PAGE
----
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When doing a close range jab, someone mentioned to keep your elbow more horizontal as it allows you to bend your elbow further back. Is it proper to do a short range jab like this? I usually keep it in the vertical position.

Elbow Horizontal:

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Elbow Vertical:

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2 Answers 2

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I think what you heard is based on a misunderstanding, putting the valid point of the different applications Huw described aside.

A jab is primarily a move of control. It controls/checks range, rhythm, and guard position.

Pulling your elbow further back only makes sense if you think that the additional space gives you more way for acceleration and hence more power. Now, this seems to be wrong in four senses:

  1. That's not what jabs are for in the first place, especially in short range.

  2. It opens your side to hooks, which is especially dangerous when you already are in short (= hook) range since they are fast and devastating there.

  3. Power isn't just about acceleration. You also need the structure behind your fist to transfer the power from your whole body into the punch. This is much better when your elbow is in front of your hip/body compared to an arm that hinges only at some pretty extended (and hence weak) shoulder muscles.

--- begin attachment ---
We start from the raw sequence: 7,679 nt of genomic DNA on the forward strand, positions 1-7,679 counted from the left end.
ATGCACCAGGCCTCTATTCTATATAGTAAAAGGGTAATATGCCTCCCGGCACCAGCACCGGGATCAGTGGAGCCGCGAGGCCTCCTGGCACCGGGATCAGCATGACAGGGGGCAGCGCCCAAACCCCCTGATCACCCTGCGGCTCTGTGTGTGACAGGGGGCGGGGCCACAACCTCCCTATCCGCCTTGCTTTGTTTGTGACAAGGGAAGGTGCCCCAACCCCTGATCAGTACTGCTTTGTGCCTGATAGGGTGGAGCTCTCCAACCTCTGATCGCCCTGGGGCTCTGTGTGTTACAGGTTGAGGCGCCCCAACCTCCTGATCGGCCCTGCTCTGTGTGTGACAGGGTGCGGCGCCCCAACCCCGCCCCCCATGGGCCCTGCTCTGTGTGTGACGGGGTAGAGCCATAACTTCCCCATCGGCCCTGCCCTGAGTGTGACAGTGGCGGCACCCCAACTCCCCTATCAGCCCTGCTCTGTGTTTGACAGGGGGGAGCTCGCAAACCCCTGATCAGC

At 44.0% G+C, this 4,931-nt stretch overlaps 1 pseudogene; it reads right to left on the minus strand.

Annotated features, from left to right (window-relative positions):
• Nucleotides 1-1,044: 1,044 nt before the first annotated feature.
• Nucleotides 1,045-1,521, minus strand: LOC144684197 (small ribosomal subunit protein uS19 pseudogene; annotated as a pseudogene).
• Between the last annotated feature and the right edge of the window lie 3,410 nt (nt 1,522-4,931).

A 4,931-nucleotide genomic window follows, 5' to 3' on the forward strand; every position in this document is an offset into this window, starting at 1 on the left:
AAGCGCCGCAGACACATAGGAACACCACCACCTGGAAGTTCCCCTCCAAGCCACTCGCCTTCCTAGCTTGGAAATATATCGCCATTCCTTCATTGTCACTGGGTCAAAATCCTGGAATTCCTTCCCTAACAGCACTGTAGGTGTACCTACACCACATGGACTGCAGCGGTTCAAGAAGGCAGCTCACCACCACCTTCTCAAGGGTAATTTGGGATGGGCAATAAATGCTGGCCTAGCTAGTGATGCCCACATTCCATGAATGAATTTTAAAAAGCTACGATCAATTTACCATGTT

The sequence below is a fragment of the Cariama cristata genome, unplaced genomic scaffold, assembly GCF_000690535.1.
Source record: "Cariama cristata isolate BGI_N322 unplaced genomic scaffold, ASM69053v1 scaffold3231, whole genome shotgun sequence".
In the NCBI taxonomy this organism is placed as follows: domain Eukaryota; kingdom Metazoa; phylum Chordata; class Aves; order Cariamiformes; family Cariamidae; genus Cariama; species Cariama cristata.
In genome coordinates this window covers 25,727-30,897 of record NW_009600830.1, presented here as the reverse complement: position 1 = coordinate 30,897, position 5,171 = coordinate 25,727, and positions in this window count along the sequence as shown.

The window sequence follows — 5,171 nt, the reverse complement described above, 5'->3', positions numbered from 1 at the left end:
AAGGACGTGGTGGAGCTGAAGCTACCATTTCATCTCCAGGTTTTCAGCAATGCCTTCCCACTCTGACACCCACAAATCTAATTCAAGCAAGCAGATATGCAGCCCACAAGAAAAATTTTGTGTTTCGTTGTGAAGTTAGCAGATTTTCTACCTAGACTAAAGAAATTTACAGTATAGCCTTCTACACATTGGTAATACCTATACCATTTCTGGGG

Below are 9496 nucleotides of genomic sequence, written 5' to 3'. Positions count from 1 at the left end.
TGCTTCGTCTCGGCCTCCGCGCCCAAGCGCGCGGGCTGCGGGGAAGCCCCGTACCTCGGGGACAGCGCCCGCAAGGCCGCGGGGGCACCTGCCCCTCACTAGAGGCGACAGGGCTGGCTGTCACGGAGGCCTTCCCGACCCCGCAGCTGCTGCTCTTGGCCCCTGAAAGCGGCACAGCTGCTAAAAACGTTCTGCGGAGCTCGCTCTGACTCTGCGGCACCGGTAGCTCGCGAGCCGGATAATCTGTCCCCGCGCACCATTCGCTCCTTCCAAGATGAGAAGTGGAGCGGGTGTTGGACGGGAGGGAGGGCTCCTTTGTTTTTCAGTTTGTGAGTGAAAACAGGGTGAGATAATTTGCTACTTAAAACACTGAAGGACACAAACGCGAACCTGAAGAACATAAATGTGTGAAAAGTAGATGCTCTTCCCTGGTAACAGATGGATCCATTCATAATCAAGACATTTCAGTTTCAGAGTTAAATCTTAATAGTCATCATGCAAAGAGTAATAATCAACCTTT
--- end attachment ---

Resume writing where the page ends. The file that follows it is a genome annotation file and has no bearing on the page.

4. It is slow. Opposing directions of movement, the need to build a proper pre-tension through your whole body, etc. And all this for a jab that because of stance can't be as powerful as a cross in the first place?

Thus, I would probably never raise my elbow in short range in the first place. In that range, if what you want is power, you do hooks. And even to set them up, a fast jab with elbow down makes much more sense. You basically do a hook move and waste all the potential power by molding it into some more or less linear move with elbow up.

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I'm not sure what is meant by 'a deep back flexion of the arm'. Which of the two positions you use should depend on what the best way to get through the opponent's guard is. The Japanese styles (karate etc.) tend to teach the elbow down. From what I have seen of boxing they tend to prefer a horizontal elbow (although I have seen vertical elbow used too). There are advantages and disadvantages to both methods.

Keeping the elbow down makes it harder to read that a punch is coming and harder to read the speed of the punch because the fist or glove can conceal the rest of the arm. This prevents monocular depth cues from working.

A Horizontal elbow creates a 'corkscrew' like motion instead of a true straight punch. This can help get past the opponent's guard. It's also a more natural movement.

In other words I would prefer the elbow down against low guards as it decreases the time the opponent has to react. If they are guarding their face already the horizontal elbow punch might get past that guard.

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  • deep back flexion, means you can bring your elbow further back
    – mattsmith5
    Jun 10 at 19:26
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    I don't think moving the elbow back is helpful...
    – Huw Evans
    Jun 10 at 19:48

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